The Rinse #1
Writer: Gary Phillips
Artist: Marc Laming
Colors: Darrin Moore
Letters: Steve Wands
Cover artists: Francesco Mattina/Paul Azaceta
Editor: Matt Gagnon
Publisher: Boom! Studios
Price: $1 US
Gary Phillips is a comics writer with a focus on the crime genre who consistently offers up compelling drama and strong characters, but with The Rinse, he’s really outdone himself. This is not only the most compelling comic book Phillips has written, but it stands out as one of the best crime comics I’ve read in some time. The Rinse, with its riveting, knowledgeable narration, is just as good as Ed Brubaker’s Criminal, and that’s really saying something. Phillips is joined by a talented artist who does an excellent job of capturing a sense of realism here, and a convincing look reinforces the strength and intelligence of the script. The main character is a thoroughly likeable figure, well-rounded and quite charming. But the character that really steals the show isn’t a character at all but rather than underworld trade that serves as the core premise of the book.
Jeff Sinclair seems to have friends everywhere. He’s always on the go, meeting with clients, contracting with people who provide him with the services he needs to get his job done. Jeff specializes is turning tainted money into untraceable and legitimate cash. He calls what he does putting the money through the Rinse, because it comes out clean on the other end. He’s the king of the money launderers, and he’s so good at his job, he’s able to pick and choose his clients. When a nervous accountant comes to see him about millions he needs to hide and process, Sinclair soon discovers that a big, bad man is looking for that money, but it’s a guy he’d love to stick it to. As a result, he soon finds himself in some dicey situations, but nothing he can’t handle. What’s waiting for him at home, though, is another matter altogether.
Marc Laming’s artwork is incredibly effective. He offers a nice mix of realism and simplicity in his linework. The overall look here reminds me of a cross between the styles of the late Curt Swan and a 21st century talent, Paul (Graveyard of Empires) Azaceta, who also provides one of the covers for this issue. I’m also reminded of Peter Krause’s work on Irredeemable (also published by Boom! Studios). The greatest strength that Laming brings to bear here is that there’s always a strong sense of place. His backdrops are always impressive, whether it’s a major-league ballpark or an upscale watering hole. The realistic look of the locales makes it easier to believe in and immerse oneself in the more extreme, alien underworld aspects of the story.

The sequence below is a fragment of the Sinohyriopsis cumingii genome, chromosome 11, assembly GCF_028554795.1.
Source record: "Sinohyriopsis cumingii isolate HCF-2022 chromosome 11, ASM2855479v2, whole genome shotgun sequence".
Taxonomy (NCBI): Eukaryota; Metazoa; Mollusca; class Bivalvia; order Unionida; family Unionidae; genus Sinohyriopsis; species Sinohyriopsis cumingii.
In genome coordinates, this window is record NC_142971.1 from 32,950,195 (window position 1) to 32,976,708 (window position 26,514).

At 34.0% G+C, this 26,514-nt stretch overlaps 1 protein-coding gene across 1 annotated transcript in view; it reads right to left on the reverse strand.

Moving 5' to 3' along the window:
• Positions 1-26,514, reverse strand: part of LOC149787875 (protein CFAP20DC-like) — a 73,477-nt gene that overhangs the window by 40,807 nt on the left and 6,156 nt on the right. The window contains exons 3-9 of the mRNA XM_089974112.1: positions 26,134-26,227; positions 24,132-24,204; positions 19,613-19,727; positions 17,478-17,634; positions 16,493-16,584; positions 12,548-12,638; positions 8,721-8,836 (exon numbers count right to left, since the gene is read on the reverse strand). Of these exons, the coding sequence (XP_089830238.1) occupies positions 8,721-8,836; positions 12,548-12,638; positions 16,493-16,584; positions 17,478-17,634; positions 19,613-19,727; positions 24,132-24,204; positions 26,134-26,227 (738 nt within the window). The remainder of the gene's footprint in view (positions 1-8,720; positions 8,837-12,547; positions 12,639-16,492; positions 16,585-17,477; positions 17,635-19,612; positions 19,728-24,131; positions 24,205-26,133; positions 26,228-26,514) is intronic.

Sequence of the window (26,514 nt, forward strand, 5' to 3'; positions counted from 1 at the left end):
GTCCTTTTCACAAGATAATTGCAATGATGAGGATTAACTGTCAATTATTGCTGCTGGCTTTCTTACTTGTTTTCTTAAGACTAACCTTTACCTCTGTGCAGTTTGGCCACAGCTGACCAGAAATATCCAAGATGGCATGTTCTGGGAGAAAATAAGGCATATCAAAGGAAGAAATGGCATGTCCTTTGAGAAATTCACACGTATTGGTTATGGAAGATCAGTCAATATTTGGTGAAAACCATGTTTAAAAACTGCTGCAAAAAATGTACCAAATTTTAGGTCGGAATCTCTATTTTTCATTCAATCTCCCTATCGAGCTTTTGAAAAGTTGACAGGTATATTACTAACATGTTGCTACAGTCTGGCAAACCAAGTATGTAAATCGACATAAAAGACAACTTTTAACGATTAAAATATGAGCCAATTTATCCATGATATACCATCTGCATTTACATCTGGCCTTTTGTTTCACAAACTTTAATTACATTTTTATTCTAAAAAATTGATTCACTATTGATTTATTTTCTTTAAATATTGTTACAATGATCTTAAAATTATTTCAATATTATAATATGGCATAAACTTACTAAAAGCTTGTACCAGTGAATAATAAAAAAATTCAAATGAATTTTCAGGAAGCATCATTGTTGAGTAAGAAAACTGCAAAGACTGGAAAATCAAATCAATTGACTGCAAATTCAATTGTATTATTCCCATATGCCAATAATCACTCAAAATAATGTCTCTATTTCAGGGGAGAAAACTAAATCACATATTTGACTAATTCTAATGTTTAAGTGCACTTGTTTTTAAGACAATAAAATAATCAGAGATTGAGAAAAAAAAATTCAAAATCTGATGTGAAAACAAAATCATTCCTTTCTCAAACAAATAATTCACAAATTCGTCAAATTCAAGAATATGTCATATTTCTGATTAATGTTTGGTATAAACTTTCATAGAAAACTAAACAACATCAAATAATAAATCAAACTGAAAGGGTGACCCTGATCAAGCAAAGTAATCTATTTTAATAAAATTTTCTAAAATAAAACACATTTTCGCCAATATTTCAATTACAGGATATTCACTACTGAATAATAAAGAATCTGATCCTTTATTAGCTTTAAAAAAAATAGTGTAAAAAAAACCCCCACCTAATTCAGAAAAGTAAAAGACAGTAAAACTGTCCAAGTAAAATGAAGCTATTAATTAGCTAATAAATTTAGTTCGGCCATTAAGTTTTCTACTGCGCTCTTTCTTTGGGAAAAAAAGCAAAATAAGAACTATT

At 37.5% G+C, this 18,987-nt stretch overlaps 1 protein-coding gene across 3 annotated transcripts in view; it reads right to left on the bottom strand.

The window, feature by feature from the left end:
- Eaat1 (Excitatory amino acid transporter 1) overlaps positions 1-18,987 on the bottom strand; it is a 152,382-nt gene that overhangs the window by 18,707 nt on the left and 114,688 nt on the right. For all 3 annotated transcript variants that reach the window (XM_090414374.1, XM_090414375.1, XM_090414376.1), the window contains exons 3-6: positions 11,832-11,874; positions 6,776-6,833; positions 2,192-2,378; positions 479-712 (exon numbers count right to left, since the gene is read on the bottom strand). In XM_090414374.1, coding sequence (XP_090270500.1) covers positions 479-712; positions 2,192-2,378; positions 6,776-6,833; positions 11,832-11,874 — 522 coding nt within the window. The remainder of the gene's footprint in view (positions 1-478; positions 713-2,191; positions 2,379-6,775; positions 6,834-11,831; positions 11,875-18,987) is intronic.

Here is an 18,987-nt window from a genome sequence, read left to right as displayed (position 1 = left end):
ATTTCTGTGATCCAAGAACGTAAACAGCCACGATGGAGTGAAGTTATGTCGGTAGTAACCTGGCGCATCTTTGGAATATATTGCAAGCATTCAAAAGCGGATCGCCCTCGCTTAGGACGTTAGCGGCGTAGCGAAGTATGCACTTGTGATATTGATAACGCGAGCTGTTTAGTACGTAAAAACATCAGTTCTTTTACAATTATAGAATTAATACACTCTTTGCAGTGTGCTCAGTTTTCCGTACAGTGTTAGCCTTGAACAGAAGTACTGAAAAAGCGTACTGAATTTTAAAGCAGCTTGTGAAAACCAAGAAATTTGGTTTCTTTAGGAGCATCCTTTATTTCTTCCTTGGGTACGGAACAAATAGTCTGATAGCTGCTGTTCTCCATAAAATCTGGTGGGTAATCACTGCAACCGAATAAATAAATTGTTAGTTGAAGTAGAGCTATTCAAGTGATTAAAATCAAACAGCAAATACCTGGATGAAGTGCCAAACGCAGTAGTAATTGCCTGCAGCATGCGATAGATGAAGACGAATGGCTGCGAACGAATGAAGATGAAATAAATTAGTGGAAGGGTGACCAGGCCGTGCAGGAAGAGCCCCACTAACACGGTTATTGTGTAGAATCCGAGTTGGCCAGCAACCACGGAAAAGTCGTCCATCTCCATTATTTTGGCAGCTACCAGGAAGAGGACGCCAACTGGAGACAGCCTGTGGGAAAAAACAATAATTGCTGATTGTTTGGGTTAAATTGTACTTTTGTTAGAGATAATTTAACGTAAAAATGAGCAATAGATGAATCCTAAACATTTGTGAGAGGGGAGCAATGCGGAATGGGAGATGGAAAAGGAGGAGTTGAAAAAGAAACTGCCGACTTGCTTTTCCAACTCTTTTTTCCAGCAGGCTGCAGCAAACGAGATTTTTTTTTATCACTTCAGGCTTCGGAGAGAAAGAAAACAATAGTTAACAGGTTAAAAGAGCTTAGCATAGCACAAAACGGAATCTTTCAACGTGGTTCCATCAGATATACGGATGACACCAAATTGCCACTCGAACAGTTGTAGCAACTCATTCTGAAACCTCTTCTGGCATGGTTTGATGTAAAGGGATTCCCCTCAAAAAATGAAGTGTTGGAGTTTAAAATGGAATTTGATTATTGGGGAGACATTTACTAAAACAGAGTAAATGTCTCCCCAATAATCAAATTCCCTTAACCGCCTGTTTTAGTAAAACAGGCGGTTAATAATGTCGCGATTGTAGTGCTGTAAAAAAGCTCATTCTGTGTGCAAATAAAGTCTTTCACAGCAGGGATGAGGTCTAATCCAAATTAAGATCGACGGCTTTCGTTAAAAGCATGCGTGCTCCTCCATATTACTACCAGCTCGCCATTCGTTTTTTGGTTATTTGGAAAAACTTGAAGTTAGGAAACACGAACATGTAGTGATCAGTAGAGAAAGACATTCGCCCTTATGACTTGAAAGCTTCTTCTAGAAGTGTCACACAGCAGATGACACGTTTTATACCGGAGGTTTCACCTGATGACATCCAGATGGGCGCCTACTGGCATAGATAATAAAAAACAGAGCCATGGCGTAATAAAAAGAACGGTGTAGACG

The colors bring a pall and tension that adds to the reading experience. Sinclair seems to be living the Life of Riley, but the colors cast a gloomy quality over the story, signalling danger and uneasiness. I had one qualm with the lettering, in that the font used for the narration captions is a little hard to read at times. The taller, thick letters are rendered in a slightly unusual shape, but on the other hand, the different font does convey a more personal “voice” for the protagonist.
Sinclair is such a likeable character because he seems to be all things to almost all people. His intellect shines through in the story. He’s comfortable in high society and in low places. He seems to judge people for who they are, not their stations in society or their ability to line his pockets. He enjoys finer things and simple pleasures. He’s an everyman yet cosmopolitan, friendly and not aloof or mysterious. It could just be his facade, another tool in his arsenal that enables him to do his job so well.
The one aspect of the story that doesn’t quite work is that Sinclair is depicted as an ethical money launderer. He’s a discerning criminal, as there are lines he won’t cross, people with whom he won’t work. It’s a bit hard to swallow. It’s acceptable as part of his character, but not so much as part of the plot. The concept of money laundering has such a dirty association. It’s hard to imagine that Sinclair wouldn’t touch cash that had the taint of drugs or blood on it. It’s hard to accept the notion of a money launderer with a heart of gold, but the strengths of the book far outweigh this slight glitch, so I can get past it.
The most fascinating aspect of this comic book is Phillips’ successful description of how dirty or hidden money is moved through channels to make it accessible and legit. At times, it feels like we’re watching an episode of How It’s Made about laundered money, only there’s a lot more personality in the narration and descriptions. Phillips goes beyond the mob-movie cliches of money laundering and directs out attention to a wider yet more nuanced scope of the practice. It feels incredibly well-researched and genuine, and I’d be shocked to learn Phillips dreamed it all up as a pure fiction. The Rinse is as strong as such other Boom crime/intrigue comics as Talent, Potter’s Field and The Foundation, and this first chapter is being offered at a price that most shouldn’t pass up for even a middling comic. And this is no middling comic. 9/10
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